A Breakup is the end of a committed romantic relationship between dating partners. Though divorce, the legal separation of a married couple, is a type of breakup, the term breakup is most often used to refer to the end of a relationship between unmarried people. A counsellor might be a helpful source of support when working through a difficult breakup.
Sometimes relationships can have a pull on us long after they’re over. It can be hard to accept that something that was once a really big part of your life is now becoming a memory. Likewise, unresolved problems can make it difficult to accept that the relationship has ended at all. However, there comes a time when we need a counselling to accept that what’s done is done and begin to look forward to what might be coming next.
When a relationship breaks up the attachments that were there don’t automatically end; there can be residual feelings for years to come, which might be expressed through bitterness, despair or hatred towards the other person. Sometimes even when we’re at the end of a relationship breakup we still have loving feelings for the ex-partner; we’re still attached. This is because of attachments, they are usually at such a deep level, that it’s hard to let go. After a breakup we will grieve for the relationship, we will do the grieving in different ways and use different strategies to cope. Securely attached individuals tend to look for support, which is often the best coping strategy, and after the proper counselling end of the relationships securely attached individuals tend to have more positive with all emotional experience than insecurely attached individuals. Whatever our attachment style we still need to navigate the loss cycle and grow with positivity.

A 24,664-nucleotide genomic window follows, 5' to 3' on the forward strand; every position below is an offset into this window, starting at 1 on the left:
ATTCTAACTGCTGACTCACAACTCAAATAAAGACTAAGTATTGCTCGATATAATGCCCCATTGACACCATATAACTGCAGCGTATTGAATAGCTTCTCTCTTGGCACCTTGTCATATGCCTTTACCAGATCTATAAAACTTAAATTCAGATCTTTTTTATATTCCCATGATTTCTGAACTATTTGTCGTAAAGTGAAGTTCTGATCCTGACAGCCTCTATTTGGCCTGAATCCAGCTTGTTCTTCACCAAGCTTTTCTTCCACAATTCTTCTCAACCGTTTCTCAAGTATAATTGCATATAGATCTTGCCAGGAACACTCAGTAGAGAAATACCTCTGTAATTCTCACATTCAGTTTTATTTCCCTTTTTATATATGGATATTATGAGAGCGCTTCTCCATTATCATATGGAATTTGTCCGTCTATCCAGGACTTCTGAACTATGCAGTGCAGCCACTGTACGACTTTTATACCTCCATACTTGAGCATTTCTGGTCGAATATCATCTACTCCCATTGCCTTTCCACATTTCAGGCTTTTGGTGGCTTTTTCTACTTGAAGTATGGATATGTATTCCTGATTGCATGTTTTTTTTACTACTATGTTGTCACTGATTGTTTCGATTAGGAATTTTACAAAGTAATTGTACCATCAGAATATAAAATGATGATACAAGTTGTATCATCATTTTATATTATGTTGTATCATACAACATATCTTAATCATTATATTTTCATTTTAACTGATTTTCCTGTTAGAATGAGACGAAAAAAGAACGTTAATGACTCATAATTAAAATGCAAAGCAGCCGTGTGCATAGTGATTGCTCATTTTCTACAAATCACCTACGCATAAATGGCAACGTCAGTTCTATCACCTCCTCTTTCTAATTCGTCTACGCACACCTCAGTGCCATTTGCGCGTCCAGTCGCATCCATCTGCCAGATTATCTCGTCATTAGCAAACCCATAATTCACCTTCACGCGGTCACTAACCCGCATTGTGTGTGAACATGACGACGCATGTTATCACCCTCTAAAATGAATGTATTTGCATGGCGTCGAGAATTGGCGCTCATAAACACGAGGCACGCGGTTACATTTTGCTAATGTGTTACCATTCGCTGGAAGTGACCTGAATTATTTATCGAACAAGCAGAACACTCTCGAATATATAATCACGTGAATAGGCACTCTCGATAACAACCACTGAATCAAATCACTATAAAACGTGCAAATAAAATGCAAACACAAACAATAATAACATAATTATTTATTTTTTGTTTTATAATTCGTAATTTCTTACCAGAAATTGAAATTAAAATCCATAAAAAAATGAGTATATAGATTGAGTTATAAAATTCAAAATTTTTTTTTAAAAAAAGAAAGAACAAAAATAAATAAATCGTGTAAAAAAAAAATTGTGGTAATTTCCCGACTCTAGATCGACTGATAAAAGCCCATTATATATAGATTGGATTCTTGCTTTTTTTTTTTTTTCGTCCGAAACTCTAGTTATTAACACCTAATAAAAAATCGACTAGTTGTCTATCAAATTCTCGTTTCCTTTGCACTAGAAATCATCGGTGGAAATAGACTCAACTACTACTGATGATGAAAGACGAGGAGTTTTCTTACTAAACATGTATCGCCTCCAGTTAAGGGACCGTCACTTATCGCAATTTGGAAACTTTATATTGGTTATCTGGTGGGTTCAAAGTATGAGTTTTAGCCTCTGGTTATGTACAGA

BREAKUPS AND MENTAL HEALTH
A breakup can be painful, and the emotional weight of a breakup may be determined by a number of factors, such as: